Deutsche Bank came under mounting pressure this evening after it emerged that some hedge funds worried about its financial health had started to trim their exposure to the troubled lender, sparking fresh fears about its future.  

About 10 funds that use Deutsche’s prime brokerage business – a division that services hedge funds – are believed to have reduced their positions with the bank in recent days by shifting some of their derivatives holdings to different firms and withdrawing some cash.

Although they represent a small proportion of the funds and firms that do business with Deutsche, the move, which was first reported by Bloomberg News, indicates the growing nervousness among investors about trading with the bank.  If more clients follow suit, it threatens to exert even greater pressure on the German lender, which is Europe’s biggest bank.

News of the hedge funds’ move sent Deutsche’s New York-listed shares plunging as much as 9.1pc and sparked a broader sell-off on Wall Street, with the Dow Jones Industrial Average sliding as much as 1.4pc at one point.

A Deutsche spokesman said: “Our trading clients are amongst the world’s most sophisticated investors.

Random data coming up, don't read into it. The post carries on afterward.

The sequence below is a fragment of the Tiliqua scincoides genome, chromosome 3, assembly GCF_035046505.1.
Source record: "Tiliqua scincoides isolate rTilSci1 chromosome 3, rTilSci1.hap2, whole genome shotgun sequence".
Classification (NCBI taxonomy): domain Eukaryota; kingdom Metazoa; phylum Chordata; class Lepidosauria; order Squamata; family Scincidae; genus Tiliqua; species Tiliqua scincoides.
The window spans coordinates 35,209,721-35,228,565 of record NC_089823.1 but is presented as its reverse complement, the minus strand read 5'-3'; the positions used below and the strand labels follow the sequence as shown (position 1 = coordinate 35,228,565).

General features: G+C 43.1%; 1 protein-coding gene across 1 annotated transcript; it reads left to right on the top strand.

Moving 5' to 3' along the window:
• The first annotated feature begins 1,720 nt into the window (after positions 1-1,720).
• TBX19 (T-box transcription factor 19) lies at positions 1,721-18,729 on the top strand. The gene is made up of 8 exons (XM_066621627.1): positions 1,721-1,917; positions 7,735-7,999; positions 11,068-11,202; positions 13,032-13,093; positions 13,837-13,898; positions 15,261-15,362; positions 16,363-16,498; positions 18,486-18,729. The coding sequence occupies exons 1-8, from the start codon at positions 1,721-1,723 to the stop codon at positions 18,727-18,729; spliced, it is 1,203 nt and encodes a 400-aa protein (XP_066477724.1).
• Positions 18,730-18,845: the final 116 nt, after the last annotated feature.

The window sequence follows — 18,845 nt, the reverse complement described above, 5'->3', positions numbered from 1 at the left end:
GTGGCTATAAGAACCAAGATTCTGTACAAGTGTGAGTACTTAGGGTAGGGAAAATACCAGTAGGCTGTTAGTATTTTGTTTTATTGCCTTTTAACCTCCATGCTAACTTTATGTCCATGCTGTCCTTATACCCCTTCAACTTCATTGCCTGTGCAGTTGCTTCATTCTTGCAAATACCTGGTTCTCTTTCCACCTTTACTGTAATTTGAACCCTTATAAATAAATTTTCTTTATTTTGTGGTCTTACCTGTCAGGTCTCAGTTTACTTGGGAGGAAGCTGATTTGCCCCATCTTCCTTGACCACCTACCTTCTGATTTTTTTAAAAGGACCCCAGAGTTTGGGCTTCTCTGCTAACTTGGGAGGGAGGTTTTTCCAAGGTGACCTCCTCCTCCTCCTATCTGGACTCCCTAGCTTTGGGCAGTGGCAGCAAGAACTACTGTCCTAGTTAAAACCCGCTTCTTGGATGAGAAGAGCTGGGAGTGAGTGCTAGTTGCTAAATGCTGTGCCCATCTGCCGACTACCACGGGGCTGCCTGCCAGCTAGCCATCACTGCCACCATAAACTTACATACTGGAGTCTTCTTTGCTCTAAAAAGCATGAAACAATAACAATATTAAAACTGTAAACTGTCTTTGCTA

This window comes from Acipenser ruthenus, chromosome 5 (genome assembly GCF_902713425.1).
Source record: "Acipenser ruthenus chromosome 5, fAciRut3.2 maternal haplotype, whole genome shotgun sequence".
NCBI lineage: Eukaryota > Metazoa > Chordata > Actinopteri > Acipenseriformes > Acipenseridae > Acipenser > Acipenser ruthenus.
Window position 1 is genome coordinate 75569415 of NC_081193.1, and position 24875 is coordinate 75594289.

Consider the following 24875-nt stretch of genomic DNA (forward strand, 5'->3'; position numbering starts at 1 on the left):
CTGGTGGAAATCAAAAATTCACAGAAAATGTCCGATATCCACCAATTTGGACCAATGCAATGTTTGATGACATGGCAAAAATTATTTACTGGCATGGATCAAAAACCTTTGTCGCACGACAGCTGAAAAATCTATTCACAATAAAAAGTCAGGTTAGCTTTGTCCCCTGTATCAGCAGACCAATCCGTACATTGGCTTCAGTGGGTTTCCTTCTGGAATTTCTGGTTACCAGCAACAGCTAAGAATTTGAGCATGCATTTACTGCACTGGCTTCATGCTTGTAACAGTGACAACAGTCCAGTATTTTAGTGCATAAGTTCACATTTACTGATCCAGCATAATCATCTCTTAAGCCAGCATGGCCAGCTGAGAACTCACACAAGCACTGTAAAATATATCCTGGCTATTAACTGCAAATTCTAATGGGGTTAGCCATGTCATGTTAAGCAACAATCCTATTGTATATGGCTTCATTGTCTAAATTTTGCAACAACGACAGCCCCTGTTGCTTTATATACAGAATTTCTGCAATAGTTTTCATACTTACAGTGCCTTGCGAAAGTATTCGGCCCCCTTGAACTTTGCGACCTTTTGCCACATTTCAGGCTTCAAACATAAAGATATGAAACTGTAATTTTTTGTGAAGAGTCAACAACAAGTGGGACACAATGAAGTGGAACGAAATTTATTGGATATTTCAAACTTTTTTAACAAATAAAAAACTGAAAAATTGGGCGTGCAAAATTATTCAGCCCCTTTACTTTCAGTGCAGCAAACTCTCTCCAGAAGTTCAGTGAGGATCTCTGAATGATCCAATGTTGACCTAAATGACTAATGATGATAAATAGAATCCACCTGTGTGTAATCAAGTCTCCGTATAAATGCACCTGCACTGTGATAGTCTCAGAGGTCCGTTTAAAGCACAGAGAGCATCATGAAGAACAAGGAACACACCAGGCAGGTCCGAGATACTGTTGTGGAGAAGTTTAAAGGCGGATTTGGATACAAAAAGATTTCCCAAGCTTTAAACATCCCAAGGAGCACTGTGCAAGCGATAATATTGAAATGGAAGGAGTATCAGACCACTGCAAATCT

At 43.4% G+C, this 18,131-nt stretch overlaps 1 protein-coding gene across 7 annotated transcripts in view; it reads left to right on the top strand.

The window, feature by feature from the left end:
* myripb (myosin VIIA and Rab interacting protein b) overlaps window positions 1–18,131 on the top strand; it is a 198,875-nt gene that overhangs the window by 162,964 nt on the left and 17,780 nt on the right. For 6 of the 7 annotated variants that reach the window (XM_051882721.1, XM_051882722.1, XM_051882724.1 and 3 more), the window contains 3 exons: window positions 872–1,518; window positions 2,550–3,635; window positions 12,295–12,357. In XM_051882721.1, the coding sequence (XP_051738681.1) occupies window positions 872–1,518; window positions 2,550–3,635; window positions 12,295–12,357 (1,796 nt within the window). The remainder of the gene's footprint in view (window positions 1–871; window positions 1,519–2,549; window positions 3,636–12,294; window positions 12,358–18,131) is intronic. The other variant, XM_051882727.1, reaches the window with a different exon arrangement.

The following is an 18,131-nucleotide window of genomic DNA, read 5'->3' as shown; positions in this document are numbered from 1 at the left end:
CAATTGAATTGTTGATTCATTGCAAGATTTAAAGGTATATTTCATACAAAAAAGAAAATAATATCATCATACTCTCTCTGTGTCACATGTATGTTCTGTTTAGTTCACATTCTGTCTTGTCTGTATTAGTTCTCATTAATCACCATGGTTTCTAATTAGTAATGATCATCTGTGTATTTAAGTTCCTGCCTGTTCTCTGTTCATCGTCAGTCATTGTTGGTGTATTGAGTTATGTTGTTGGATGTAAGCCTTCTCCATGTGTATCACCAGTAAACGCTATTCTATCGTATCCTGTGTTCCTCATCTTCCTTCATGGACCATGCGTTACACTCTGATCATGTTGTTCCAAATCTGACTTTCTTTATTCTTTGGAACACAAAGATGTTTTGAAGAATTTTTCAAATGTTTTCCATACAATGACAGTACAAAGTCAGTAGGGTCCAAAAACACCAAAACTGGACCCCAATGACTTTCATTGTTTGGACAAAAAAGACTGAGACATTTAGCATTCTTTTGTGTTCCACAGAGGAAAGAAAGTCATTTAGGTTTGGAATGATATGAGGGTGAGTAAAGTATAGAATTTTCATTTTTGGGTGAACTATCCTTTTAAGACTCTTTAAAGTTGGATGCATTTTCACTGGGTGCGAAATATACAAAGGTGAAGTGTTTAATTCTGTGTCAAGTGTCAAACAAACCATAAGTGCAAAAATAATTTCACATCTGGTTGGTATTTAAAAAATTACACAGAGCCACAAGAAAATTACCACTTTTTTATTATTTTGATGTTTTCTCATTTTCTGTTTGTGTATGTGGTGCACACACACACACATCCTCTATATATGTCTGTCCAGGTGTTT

“We are confident that the vast majority of them have a full understanding of our stable financial position, the current macro-economic environment, the litigation process in the U.S. and the progress we are making with our strategy.”

Investors have taken fright after the US Department of Justice proposed hitting Deutsche with a $14bn fine for selling toxic mortgage securities in the run-up to the financial crisis.

Deutsche’s shares have plummeted amid fears the penalty could lead to the bank’s collapse.

Concerns are also growing about the state of Germany’s other banks. Struggling Commerzbank today outlined plans to cut 9,600 jobs, the equivalent of one in five roles, and suspend its dividend in an attempt to radically restructure its business.

It came as Valdis Dombrovskis, European Commission vice president in charge of financial services,  said the  Basel Committee on Banking Supervision needed to overhaul new rules which threaten to push up banks’ capital charges.



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